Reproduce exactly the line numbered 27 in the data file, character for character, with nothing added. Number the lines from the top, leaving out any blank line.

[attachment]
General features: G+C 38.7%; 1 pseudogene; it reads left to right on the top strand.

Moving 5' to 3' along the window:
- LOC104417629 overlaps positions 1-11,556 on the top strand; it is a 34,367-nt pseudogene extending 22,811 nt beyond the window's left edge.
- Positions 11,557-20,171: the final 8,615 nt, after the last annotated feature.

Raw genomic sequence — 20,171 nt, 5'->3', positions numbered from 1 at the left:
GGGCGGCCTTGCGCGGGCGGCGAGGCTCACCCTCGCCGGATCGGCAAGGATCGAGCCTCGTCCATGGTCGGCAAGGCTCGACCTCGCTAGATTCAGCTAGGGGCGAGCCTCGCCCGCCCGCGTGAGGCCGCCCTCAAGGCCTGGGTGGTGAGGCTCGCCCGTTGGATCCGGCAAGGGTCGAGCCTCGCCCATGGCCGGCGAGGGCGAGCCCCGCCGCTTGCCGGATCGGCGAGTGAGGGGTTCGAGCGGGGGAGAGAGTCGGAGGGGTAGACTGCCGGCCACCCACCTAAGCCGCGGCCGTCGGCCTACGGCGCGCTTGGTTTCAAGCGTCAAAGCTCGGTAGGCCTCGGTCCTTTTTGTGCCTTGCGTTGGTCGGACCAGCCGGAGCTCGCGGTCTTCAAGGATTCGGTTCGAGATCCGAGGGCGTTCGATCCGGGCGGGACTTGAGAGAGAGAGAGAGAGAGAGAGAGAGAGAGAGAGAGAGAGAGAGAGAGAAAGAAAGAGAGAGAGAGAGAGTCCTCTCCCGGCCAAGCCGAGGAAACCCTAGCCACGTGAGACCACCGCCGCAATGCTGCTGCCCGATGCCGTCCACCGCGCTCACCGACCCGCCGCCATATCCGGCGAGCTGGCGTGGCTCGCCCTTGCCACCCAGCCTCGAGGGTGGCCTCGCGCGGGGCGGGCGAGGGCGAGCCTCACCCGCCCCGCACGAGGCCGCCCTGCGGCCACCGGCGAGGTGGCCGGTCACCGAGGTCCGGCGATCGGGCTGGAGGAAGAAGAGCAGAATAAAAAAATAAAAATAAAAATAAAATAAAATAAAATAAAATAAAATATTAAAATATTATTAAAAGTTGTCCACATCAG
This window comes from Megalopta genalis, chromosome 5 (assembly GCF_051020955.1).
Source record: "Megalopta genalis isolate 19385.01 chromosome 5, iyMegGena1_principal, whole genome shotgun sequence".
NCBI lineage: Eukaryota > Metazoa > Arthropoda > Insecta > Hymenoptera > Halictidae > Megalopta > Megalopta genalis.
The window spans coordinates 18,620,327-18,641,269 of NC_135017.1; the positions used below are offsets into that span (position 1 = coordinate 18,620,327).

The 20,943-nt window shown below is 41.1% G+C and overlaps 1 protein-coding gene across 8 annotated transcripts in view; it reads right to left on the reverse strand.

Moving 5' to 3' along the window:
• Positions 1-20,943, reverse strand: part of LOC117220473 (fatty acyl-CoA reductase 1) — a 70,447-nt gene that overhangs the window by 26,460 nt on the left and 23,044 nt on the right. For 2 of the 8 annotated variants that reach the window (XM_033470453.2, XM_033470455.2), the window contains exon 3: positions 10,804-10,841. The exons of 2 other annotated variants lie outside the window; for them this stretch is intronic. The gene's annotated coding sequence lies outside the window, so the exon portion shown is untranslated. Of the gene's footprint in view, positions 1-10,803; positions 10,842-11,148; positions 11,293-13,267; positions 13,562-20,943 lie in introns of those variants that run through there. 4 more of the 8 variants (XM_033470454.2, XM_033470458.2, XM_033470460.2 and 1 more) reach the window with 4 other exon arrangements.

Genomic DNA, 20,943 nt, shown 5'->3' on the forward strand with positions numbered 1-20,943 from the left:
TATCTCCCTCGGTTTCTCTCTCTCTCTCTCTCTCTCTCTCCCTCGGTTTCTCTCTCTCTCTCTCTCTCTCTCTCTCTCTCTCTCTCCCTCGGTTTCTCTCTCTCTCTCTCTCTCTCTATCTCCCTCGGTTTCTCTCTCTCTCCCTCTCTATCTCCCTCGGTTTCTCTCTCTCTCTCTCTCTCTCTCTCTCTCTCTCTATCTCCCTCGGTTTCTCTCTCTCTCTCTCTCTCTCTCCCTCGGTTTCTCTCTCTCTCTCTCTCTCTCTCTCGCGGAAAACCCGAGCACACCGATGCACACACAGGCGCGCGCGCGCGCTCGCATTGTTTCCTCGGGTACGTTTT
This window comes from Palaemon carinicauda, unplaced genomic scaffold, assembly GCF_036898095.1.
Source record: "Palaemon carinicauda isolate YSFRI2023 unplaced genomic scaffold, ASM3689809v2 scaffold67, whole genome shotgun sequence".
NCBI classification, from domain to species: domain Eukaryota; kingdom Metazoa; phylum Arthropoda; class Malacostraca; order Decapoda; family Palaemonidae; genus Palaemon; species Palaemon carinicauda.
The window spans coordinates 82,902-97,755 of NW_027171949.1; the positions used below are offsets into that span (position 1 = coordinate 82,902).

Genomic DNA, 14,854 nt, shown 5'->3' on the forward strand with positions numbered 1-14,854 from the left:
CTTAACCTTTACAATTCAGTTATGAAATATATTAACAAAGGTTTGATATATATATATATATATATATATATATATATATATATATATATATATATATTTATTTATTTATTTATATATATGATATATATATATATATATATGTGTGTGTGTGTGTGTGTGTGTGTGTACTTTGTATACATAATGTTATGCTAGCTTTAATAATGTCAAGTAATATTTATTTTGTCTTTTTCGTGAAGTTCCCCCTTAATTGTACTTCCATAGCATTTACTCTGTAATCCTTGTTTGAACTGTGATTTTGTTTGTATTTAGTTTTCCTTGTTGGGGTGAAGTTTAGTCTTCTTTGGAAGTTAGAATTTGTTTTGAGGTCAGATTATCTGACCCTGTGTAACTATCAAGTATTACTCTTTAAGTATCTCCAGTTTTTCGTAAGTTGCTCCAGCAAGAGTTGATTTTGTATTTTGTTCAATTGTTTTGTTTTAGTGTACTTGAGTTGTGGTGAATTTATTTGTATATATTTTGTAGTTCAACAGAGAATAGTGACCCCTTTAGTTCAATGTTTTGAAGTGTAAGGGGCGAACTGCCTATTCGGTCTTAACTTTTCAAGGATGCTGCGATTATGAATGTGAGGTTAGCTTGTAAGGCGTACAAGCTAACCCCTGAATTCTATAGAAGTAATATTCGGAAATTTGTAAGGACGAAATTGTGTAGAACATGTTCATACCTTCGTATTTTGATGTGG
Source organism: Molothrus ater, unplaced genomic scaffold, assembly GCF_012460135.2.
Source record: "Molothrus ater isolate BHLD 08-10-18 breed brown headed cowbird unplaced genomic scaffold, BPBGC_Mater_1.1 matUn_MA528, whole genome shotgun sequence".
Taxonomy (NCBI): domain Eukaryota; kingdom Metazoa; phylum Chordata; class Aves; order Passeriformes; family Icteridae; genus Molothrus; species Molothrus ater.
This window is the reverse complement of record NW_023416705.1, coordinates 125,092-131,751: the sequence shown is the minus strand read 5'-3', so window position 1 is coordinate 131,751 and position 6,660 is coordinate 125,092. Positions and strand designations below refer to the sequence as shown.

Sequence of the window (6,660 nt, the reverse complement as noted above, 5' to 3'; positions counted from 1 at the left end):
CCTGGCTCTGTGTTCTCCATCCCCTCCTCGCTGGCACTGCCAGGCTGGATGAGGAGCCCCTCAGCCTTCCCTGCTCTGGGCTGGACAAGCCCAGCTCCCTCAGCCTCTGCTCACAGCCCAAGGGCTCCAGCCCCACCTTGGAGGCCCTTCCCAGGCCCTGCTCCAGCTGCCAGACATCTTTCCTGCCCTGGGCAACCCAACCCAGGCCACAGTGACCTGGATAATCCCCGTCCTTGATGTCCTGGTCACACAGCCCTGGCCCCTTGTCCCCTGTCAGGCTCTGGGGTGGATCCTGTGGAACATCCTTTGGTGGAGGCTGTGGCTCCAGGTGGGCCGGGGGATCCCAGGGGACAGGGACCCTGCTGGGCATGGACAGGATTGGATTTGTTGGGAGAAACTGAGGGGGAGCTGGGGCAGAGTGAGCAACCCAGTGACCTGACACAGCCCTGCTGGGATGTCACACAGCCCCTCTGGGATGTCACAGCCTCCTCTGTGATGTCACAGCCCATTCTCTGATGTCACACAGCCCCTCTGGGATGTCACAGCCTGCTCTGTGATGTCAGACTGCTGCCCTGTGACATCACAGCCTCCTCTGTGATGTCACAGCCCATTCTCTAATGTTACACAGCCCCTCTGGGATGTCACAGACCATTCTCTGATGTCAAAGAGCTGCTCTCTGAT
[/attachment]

CCTGGCTCTGTGTTCTCCATCCCCTCCTCGCTGGCACTGCCAGGCTGGATGAGGAGCCCCTCAGCCTTCCCTGCTCTGGGCTGGACAAGCCCAGCTCCCTCAGCCTCTGCTCACAGCCCAAGGGCTCCAGCCCCACCTTGGAGGCCCTTCCCAGGCCCTGCTCCAGCTGCCAGACATCTTTCCTGCCCTGGGCAACCCAACCCAGGCCACAGTGACCTGGATAATCCCCGTCCTTGATGTCCTGGTCACACAGCCCTGGCCCCTTGTCCCCTGTCAGGCTCTGGGGTGGATCCTGTGGAACATCCTTTGGTGGAGGCTGTGGCTCCAGGTGGGCCGGGGGATCCCAGGGGACAGGGACCCTGCTGGGCATGGACAGGATTGGATTTGTTGGGAGAAACTGAGGGGGAGCTGGGGCAGAGTGAGCAACCCAGTGACCTGACACAGCCCTGCTGGGATGTCACACAGCCCCTCTGGGATGTCACAGCCTCCTCTGTGATGTCACAGCCCATTCTCTGATGTCACACAGCCCCTCTGGGATGTCACAGCCTGCTCTGTGATGTCAGACTGCTGCCCTGTGACATCACAGCCTCCTCTGTGATGTCACAGCCCATTCTCTAATGTTACACAGCCCCTCTGGGATGTCACAGACCATTCTCTGATGTCAAAGAGCTGCTCTCTGAT